Last week, HESA published their latest data on student continuation rates.. An important set of figures for a number of reasons: non-continuation is something that directly affects the finance of universities; non-continuation is potentially a failure for the individual as well as the institution, and finally this data is used in some league tables.
A concern is that overall, the non continuation rate has risen across the sector (and indeed for us at Staffordshire University), with the national figure rising from 5.7% to 6.0% of students who entered in 2013-14 not progressing to the second year.The headline statistics are
- 6.0% of UK domiciled, young, full-time, first degree entrants in 2013/14 did not continue in higher education in 2014/15.
- 10.2% of UK domiciled, full-time, first degree starters in 2013/14 were projected to leave higher education without gaining a qualification
Usefully, HESA provides breakdowns of the data by both age of students as well as POLAR3 low participation indicator. This doesn’t necessarily provide any greater detail than that already held by any individual institution, but it does allow for comparisons to be made against comparators.
Looking at the data for Staffordshire University we can see that :
|Percentage no longer in HE (%)||Benchmark (%)|
|young entrants from low participation neighbourhoods||15.7||11.2|
|young from all other neighbourghoods||11.2||9.7|
So, no surprises there, but it does add to weight to the argument that we should revise the way in which we look at the necessary interventions to support retention. If, as is evidenced here, there are groups of students who are more likely to withdraw than others, then a “one size fits all” approach to student retention will not deliver all the necessary outcomes.
In addition, HESA provide data on non continuation rates based on subject studied as well as entry tariff and types of qualifications. The rates compared to entry are summarised as:
|Entry qualifications||All subjects|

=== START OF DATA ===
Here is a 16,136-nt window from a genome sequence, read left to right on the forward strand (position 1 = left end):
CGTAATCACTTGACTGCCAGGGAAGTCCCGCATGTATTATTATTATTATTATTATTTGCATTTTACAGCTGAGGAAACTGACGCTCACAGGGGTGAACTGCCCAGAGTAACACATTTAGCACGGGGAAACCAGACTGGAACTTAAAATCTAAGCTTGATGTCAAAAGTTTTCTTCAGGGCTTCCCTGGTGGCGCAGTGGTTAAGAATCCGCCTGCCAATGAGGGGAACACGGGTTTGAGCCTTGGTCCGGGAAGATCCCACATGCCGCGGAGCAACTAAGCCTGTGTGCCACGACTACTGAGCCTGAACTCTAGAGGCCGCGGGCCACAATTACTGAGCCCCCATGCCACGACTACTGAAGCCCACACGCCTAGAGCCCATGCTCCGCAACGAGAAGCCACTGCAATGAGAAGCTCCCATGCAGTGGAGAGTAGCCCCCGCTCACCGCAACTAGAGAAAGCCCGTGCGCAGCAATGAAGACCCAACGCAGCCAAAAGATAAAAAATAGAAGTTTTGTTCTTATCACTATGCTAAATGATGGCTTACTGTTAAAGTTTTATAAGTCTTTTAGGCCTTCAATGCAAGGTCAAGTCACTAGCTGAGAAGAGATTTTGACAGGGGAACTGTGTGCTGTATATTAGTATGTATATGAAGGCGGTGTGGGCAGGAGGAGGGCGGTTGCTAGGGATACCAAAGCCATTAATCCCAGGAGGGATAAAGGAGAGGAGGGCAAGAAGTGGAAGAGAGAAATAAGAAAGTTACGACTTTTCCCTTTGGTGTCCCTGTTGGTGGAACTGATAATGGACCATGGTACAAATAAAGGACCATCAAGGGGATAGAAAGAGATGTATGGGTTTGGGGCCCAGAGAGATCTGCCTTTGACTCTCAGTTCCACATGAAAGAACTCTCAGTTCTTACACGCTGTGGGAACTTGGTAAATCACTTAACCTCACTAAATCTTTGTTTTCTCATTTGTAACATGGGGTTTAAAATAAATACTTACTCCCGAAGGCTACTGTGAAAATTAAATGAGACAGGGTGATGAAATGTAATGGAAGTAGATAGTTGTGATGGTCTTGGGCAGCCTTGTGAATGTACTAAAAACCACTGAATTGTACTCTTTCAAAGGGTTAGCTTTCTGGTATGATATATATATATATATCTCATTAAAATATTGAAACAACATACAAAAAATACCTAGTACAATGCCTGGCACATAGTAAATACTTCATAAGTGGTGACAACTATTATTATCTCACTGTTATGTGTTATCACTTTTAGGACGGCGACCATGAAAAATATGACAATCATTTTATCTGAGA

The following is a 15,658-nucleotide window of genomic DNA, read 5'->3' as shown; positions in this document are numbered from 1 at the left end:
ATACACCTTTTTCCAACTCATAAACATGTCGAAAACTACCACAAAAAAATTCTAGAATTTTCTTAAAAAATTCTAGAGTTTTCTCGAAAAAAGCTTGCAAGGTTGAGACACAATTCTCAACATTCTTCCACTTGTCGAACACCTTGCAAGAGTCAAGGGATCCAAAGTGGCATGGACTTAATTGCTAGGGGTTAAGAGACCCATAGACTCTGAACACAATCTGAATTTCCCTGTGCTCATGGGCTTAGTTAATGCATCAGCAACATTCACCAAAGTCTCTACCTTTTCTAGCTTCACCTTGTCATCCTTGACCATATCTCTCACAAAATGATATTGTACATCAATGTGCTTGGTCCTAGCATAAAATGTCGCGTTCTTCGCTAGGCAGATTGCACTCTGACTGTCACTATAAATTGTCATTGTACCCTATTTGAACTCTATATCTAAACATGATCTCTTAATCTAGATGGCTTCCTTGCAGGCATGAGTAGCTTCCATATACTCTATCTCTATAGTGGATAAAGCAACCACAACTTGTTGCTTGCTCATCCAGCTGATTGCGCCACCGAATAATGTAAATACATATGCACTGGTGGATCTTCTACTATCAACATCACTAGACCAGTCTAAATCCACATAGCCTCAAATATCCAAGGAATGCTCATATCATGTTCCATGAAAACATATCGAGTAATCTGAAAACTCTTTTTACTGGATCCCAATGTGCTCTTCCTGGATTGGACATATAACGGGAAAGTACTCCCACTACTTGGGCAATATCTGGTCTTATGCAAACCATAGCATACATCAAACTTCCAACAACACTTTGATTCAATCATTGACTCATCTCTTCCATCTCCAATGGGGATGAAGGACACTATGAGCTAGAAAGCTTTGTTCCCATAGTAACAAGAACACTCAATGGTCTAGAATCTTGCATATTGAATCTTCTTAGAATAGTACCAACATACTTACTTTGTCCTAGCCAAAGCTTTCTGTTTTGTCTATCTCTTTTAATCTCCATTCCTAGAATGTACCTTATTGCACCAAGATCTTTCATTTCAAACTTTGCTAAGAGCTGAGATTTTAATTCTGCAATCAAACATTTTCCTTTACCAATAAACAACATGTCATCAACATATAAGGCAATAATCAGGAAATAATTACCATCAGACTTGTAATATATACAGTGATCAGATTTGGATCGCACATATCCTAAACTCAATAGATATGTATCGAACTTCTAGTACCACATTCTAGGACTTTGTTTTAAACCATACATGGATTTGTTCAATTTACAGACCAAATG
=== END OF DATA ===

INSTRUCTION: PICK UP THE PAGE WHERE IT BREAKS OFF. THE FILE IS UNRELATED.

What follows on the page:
|01 A level/VCE/Advanced Higher grades AAAA or Scottish Highers grades AAAAAA||1.4%|
|02 A level/VCE/Advanced Higher grades at least AAA or Scottish Highers grades at least AAAAA||1.8%|
|03 A level/VCE/Advanced Higher grades at least AAB or Scottish Highers grades at least AAAAB or AAAAC or AAABB||2.5%|
|04 A level/VCE/Advanced Higher grades at least AAC||3.1%|
|05 A level/VCE/Advanced Higher grades at least ABB or Scottish Highers grades at least AAABC or AAACC or AABBB or AABBC||3.1%|
|06 A level/VCE/Advanced Higher grades at least ABC or BBB or Scottish Highers grades at least AABCC or ABBBC or ABBBCC or ABBBB or BBBBB||3.9%|
|07 A level/VCE/Advanced Higher grades at least ACC or BBC or Scottish Highers grades at least AACCC or ABCCC or BBBBC or BBBCC||3.9%|
|08 A level/VCE/Advanced Higher grades at least BCC or CCC or Scottish Highers grades at least ACCCC or BBCCC or BCCCC or CCCCC||4.2%|
|09 Tariff points > 290||4.8%|
|10 Tariff points > 260||5.3%|
|11 Tariff points > 230||6.6%|
|12 Tariff points > 200||7.4%|
|13 Tariff points > 160||9.2%|
|14 Tariff points > 100||11.3%|
|15 Tariff points > 0||12.9%|
|17 Level 3 and A level equivalent qualifications with unknown points||13.9%|
|19 International Baccalaureate||3.4%|
|20 HE level foundation course||6.1%|
|21 Access course||11.1%|
|23 Higher education qualification – Postgraduate||7.1%|
|24 Higher education qualification – First degree||7.6%|
|25 Higher education qualification – Other undergraduate||8.1%|
|26 No previous qualification||24.1%|
|27 Other qualifications not given elsewhere||17.0%|
|28 Unknown qualification||32.6%|
Or looking at this graphically:
Important lessons from this data? As A level tariff points decrease, then the likelihood of non-continuation increases. Also, for institutions or courses that recruit significant numbers of students with BTEC qualifications, then higher withdrawal rates might be expected
Putting these factors together: age, POLAR3 neighbourhood, subject and entry grades, we can use better data analytics, linked to market segmentation and enhanced personal tutoring, to identify how to provide right support to all students, but in a way that is tailored to their needs and expectations. The key part of this will not be the identification of possible at risk students – the more difficult work will be in deciding what are the interventions needed to support an increasingly diverse range of students, and how to deliver this.
Ultimately, we want all of our students to succeed, and if we have decided that these are the people that we want to educate, then we have to provide the best opportunities for that success.